Sunday, February 1, 2009

"A Teacher Affects Eternity. He Can Never Tell Where His Influence Stops." -Henry Adams

The Teacher’s Name is Death
Tuesdays With Morrie
By: Mitch Albom
Reviewed By: Sarah Moon
Have you ever thought of death as an opportunity to live? In Mitch Albom’s nonfiction novel Tuesdays with Morrie protagonist Morrie Schwartz, after being diagnosed with a terminal illness, takes advantage of his forthcoming death. Morrie is diagnosed with ALS, also known as Lou Gehrig’s disease: A disease that melts your body from, in Morrie’s case, the legs up. As the disease kills more of Morrie’s body day by day, his wisdom contrarily seems to grow. Formally a professor from Brandeis University, he continues to teach the significance of learning how to love one another and opens your eyes to the beauty in things you may not have noticed before. The film fails to include all of Morrie’s lessons and aphorisms that are displayed in the novel, but does not lack in highlighting the main points while still focusing on the rest of the story. Both the book and the movie will leave you with a completely different outlook on life and death.
The film and the book have many differences, but Morrie’s main idea that if you “learn how to die, you learn how to live” (83) carries strongly throughout both. Mitch Albom was Morrie’s student back in college, however is no longer in touch with him due to his demanding career as a sports writer. Mitch learns about Morrie’s illness while flipping through channels on his TV. Through fate, Mitch happens to come across Morrie’s face on the television. This event already foreshadows a kind of hope for Mitch. The movie focuses on Mitch’s relationships with different people from beginning to end to show the affects Morrie had on Mitch. Mitch changes from a man that is too caught up with society and materialistic desires, to a man who learns how to love and see the true beauty of life. Mitch’s transformation is just as poignant as Morrie’s profundity. Morrie carries with him, a wisdom that is extremely difficult to embody. He sees his death as an opportunity to teach the world about “[accepting] what you are able to do and what you are not able to do” (18). Morrie also stresses the importance of “[learning] to forgive your self and [learning] to forgive others” (18). The film magnifies the withering of Morrie’s body and also his unchanging attitude to show you his strength as a person. It is moving to see Morrie’s consistency and power on his decision to “make the best of [his] time left” (10). The film does not include the relationship Mitch has with his brother. Instead, his relationship with his boss from work is included. Mitch’s boss fires him and out of anger, Mitch does not fight for it back. After a lesson of forgiveness with Morrie, Mitch accepts his boss’s apology and agrees to return to his job. This was a significant scene because it was a clear display of Morrie’s influence on Mitch. The film does not include every relationship and every one of Morrie’s teachings, and instead utilizes the addition of characters such as Mitch’s boss to show the strength of Morrie’s leverage. Morrie’s will to live and his ongoing quest to help others even when he is dying, is truly commendable. It is impossible not to fall in love with Morrie after the book and the movie.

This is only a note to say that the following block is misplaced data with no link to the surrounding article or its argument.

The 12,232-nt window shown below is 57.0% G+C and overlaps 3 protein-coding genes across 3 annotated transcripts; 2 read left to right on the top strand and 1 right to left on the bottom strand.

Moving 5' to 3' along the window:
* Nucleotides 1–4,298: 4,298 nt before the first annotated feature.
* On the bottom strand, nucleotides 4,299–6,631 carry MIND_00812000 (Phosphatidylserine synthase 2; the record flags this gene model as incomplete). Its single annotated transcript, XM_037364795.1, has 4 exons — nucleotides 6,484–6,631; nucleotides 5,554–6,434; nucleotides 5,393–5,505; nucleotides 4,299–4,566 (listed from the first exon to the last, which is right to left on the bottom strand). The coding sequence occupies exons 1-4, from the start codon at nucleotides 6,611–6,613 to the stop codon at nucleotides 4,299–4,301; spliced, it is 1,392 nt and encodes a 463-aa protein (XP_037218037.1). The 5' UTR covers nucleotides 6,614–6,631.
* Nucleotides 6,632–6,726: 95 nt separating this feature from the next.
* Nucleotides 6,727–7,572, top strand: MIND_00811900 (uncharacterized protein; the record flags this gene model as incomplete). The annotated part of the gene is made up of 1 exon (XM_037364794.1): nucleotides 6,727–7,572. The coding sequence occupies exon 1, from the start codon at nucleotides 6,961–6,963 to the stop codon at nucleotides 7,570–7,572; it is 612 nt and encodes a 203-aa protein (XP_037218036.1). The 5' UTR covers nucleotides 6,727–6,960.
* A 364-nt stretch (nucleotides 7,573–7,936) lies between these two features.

Morrie taught so that his teachings would carry on even after his death. He knew that even though he would pass on that “death [only] [ended] a life [and] not a relationship” (174). You will understand this passage in its entirety after reading and watching the movie. Morrie is an absolutely beautiful character that teaches you by grabbing your hearts’ attention first. This novel teaches you the lessons of life and love as well as the importance of learning how to forgive and the significance of starting immediately. I recommend Tuesdays With Morrie, both the film and the novel, to anyone looking for something unforgettable. This book may be shorter than many novels, but it is definitely nothing short of amazing. “[Morrie’s] teaching goes on” (192).
I realize that I don't have much of an individual voice in this review. It's only because there's so much I wanted to say about the book itself, I lost myself in it. But by seeing the way I praise the book its not hard to miss my love for it. This book is absolutely phenomenal. I'm sure Morrie is looking down on us right now, smiling, watching, as his teachings continue to spread worldwide. Help spread the word.

This is the real Morrie Schwartz. Not the one from the movie, but the real man that suffered through the Lou Gehrig's disease. I encourage you to watch this.

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